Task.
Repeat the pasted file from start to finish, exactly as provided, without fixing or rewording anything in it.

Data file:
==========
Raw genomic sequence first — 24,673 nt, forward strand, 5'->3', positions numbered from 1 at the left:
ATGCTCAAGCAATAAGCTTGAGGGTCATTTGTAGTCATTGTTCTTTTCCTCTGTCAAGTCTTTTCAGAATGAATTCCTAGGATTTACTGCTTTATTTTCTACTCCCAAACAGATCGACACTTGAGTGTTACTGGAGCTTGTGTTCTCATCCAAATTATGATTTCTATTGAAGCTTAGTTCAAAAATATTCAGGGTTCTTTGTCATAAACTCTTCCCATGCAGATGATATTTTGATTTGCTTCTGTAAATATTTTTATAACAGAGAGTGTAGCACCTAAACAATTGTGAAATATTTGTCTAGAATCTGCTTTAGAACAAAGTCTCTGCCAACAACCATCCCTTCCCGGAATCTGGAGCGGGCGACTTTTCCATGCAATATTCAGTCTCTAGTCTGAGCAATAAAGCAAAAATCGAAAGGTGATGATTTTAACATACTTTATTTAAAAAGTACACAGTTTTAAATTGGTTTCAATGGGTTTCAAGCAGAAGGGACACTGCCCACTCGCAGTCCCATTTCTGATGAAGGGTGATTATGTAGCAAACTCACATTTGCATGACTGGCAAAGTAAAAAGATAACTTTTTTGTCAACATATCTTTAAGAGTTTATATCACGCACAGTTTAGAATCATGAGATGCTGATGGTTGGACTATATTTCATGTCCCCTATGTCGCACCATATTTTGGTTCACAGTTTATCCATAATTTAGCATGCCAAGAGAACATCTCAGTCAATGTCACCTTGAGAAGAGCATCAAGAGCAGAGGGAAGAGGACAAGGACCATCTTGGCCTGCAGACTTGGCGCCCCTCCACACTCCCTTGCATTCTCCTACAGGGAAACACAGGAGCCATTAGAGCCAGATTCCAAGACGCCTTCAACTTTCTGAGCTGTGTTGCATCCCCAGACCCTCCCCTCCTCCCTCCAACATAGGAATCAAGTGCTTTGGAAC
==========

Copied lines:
Raw genomic sequence first — 24,673 nt, forward strand, 5'->3', positions numbered from 1 at the left:
ATGCTCAAGCAATAAGCTTGAGGGTCATTTGTAGTCATTGTTCTTTTCCTCTGTCAAGTCTTTTCAGAATGAATTCCTAGGATTTACTGCTTTATTTTCTACTCCCAAACAGATCGACACTTGAGTGTTACTGGAGCTTGTGTTCTCATCCAAATTATGATTTCTATTGAAGCTTAGTTCAAAAATATTCAGGGTTCTTTGTCATAAACTCTTCCCATGCAGATGATATTTTGATTTGCTTCTGTAAATATTTTTATAACAGAGAGTGTAGCACCTAAACAATTGTGAAATATTTGTCTAGAATCTGCTTTAGAACAAAGTCTCTGCCAACAACCATCCCTTCCCGGAATCTGGAGCGGGCGACTTTTCCATGCAATATTCAGTCTCTAGTCTGAGCAATAAAGCAAAAATCGAAAGGTGATGATTTTAACATACTTTATTTAAAAAGTACACAGTTTTAAATTGGTTTCAATGGGTTTCAAGCAGAAGGGACACTGCCCACTCGCAGTCCCATTTCTGATGAAGGGTGATTATGTAGCAAACTCACATTTGCATGACTGGCAAAGTAAAAAGATAACTTTTTTGTCAACATATCTTTAAGAGTTTATATCACGCACAGTTTAGAATCATGAGATGCTGATGGTTGGACTATATTTCATGTCCCCTATGTCGCACCATATTTTGGTTCACAGTTTATCCATAATTTAGCATGCCAAGAGAACATCTCAGTCAATGTCACCTTGAGAAGAGCATCAAGAGCAGAGGGAAGAGGACAAGGACCATCTTGGCCTGCAGACTTGGCGCCCCTCCACACTCCCTTGCATTCTCCTACAGGGAAACACAGGAGCCATTAGAGCCAGATTCCAAGACGCCTTCAACTTTCTGAGCTGTGTTGCATCCCCAGACCCTCCCCTCCTCCCTCCAACATAGGAATCAAGTGCTTTGGAAC